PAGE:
Sunday, September 28, 2014

Some of my Favorite Artists!!

Back in July, my friend, Anne Bollman, asked me if I'd like to participate in a blog hop and I said yes, of course, not realizing that it was the same blog hop that I'd agreed to do for Melissa Iwai (which is here).
I finally managed to do my part for Melissa a few weeks ago but didn't manage to do it for Anne until now (sorry!).  Since I've already answered all the questions for Melissa, I decided to make this post a feature about some of my favourite artists, showcasing their work and explaining why I love it.  
If any of you ladies would like to continue the 'hop' you just have to write something about me, answer some questions about yourself (see below) and feature two more artists. Here are the questions;
1. What are you working on?
2. How does your work differ from others in your genre?
3. Why do you create?
4. How does your creative process work?
But since I broke the rules, I don't mind if you do too - so no obligation!!!

Anne Bollman

First I'd like to show you some of Anne's stunning work.  Anne is based in Los Angeles. I love her sense of humor.  It's evident in almost everything she does. I think this is why she's so brilliant at doing characters - her sense of fun enables her to create relatable, friendly personalities for almost anything you can think of.  Look at that snail, and the ink blot with 'oops' written in it!!!  Anne has a fresh, clean graphic style that I can imagine on a million products!

Isn't this a beautiful concept - the idea of all the different modes of transportation.  Usually this is a masculine theme (cars, airplanes) so it's so refreshing to see a feminine version - a lemon yellow camper van and a bicycle with flowers in the basket!! Anne also does co-ordinates very successfully, taking elements of the key designs and creating simple repeats to create a broad reaching collection.

Look at these gingerbread men/women/  They're skiing on candy canes and they've just come from their ginger bread house!! And their candy canes are making a heart shape!  And the trees are lollipops!  So much thought and humor has gone into this concept.  You can see more of Anne's work here.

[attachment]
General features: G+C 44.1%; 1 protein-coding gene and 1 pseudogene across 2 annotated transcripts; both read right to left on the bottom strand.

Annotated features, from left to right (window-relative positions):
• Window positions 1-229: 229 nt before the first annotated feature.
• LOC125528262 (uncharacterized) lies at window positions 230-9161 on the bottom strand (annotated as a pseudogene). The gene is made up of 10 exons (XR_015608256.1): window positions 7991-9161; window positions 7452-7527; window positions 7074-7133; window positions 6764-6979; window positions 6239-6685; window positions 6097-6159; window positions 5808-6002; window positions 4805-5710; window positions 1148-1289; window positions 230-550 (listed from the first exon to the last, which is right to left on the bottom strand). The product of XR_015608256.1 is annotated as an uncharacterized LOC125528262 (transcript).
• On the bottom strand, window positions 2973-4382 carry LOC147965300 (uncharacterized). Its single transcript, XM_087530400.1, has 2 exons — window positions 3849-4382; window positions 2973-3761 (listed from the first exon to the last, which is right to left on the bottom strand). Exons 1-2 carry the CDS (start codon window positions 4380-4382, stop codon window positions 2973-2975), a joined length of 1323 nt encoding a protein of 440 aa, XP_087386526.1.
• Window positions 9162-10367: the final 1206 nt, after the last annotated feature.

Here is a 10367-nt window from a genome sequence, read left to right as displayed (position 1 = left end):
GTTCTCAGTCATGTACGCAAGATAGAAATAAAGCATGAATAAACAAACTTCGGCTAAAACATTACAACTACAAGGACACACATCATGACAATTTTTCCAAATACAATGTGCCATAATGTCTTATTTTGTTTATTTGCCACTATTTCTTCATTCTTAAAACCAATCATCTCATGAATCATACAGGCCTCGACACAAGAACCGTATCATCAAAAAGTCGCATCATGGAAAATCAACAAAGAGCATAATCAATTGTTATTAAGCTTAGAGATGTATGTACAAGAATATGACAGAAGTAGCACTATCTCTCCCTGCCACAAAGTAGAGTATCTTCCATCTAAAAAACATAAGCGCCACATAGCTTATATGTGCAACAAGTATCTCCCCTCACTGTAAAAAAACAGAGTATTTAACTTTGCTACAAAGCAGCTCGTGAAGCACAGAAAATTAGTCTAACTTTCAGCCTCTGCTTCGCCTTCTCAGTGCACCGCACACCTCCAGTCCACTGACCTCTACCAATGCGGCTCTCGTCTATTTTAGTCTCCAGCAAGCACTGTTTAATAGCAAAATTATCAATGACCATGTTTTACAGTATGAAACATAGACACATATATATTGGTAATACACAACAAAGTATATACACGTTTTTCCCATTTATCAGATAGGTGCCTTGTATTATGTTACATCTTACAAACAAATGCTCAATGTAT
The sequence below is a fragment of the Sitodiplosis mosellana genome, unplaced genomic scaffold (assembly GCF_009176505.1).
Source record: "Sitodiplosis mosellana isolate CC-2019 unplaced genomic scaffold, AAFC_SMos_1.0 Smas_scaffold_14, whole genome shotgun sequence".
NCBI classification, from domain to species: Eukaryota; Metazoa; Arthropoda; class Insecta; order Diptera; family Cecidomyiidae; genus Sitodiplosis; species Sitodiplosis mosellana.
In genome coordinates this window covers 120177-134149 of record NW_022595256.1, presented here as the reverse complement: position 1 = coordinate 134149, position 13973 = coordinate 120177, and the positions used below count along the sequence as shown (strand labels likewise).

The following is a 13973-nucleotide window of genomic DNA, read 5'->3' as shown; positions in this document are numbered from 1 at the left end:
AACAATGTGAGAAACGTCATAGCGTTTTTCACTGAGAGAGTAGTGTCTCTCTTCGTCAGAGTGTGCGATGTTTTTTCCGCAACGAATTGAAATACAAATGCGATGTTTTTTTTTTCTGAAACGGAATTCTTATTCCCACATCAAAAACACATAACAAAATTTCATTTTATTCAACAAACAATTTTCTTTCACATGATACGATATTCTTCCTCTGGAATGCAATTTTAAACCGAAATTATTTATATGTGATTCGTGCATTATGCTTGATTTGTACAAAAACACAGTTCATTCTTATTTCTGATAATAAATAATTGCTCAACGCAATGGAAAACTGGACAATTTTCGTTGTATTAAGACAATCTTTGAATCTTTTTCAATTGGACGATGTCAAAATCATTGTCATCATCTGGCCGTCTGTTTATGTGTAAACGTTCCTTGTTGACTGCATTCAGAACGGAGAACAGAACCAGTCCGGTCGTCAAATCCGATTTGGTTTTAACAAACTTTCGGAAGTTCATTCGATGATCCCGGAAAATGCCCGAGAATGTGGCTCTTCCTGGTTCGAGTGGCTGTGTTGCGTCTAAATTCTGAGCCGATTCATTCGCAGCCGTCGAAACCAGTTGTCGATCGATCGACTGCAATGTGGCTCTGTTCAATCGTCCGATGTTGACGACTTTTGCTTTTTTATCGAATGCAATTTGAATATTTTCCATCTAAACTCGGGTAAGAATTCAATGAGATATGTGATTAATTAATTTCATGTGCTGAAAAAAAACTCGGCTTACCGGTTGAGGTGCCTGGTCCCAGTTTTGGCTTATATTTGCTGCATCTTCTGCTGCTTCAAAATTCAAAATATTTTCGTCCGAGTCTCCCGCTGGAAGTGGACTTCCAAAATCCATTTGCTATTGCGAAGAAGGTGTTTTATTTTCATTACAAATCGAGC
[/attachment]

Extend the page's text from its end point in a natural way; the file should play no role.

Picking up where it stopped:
Betsy Wood

The next designer I'm featuring is Betsy Wood who lives in England.  I love her work.  It's incredibly trend-driven and clever.  Look at how she's used foliage as the fox's tale, the owl's wings and the peacock's tail. And the simplicity of the animal shapes - they're so uncluttered but are full of personality!

And this! The lettering is really varied but cohesive and I love the bird shapes, especially the one facing his tail.  Each one has a different voice too!  

Are you blown away by this?  I was when I first saw it!  Look at the details!!  So original, such variety.  There are layers and layers of disparate imagery here, all held together with incredible skill and understanding of color and composition.  Look at the hole punch circles, the stag emblem, the arrow on the owl's chest, the cameo brooch, the vintage wallpapery ground.  Amazing talent!

Isn't this a lovely idea for the GTS Terrarium project!!  You can see more of Betsy's work here.

Rebecca Jones

Next is GTS finalist Rebecca Jones. She's English but lives in Melbourne, Australia. She's an absolutely brilliant illustrator and it's no surprise that she made it to the final stage of the competition.  Rebecca creates the most appealing characters imaginable and sets them in worlds that are both vibrant and delicate at the same time.  There's something light and lacy about her style that exudes femininity without being at all girly or twee. Rebecca has an incredible imagination and I always find a subtle surprise in her designs. In this one it's the watermelon slices on this little girl's dress!

This design is FULL of delightful surprises.  This is Rebecca's entry for the first round of the GTS. Look at that house in the tree with the ladder!!!! The squirrel running up the side of the jar!  The linear toadstools tucked into the background, the gently floating seed pods around the edges!! And look at the bear's face!  I want this to be a story to read to my children!!  

How pretty and delicate is this!!  You can see more of Rebecca's work here.

Flora Waycott

Here's Flora's beautiful work.  She's English/Japanese but lives in New Zealand. She's also a GTS finalist and it's no surprise in her case either!!!  Flora also has a delicate, illustrative style.  Her characters are massively appealing and beautifully proportioned.  She often uses a gentle color palette (I tend to think of it as European) and well observed, hand drawn, linear icons.  Look at these little women.  Creating appealing adult, female characters is extremely difficult as they can either look too young or not pretty enough.  I think these hit the perfect note.

Flora is very inspired by nature.  Her floral studies are beautiful.  She's half Japanese and I think this comes across in her work - something about the simplicity and cleanliness of the imagery.  There's nothing heavy or over complicated.  Very few, well executed elements make a really strong impact.  You can see more of Flora's work here.

 So - there you go! Aren't they all incredible!!!  Good luck Rebecca and Flora with the GTS and good luck to Anne and Betsy with your wonderful designs! xxxx

Monday, September 15, 2014

Need a mid-year diary? Buy one at WHSmiths right now (I know the designer!)

We went to England for a couple of weeks in August and I thought while I was there I'd just pop into WHSmith's near my Mom's house and see if there were any of my designs in there.  And yes!!!  I found them.  Cute aren't they!  I like them sat next to each other on the shelf.  The colours look nice together!  So if you fancy one, you can probably find one there right now.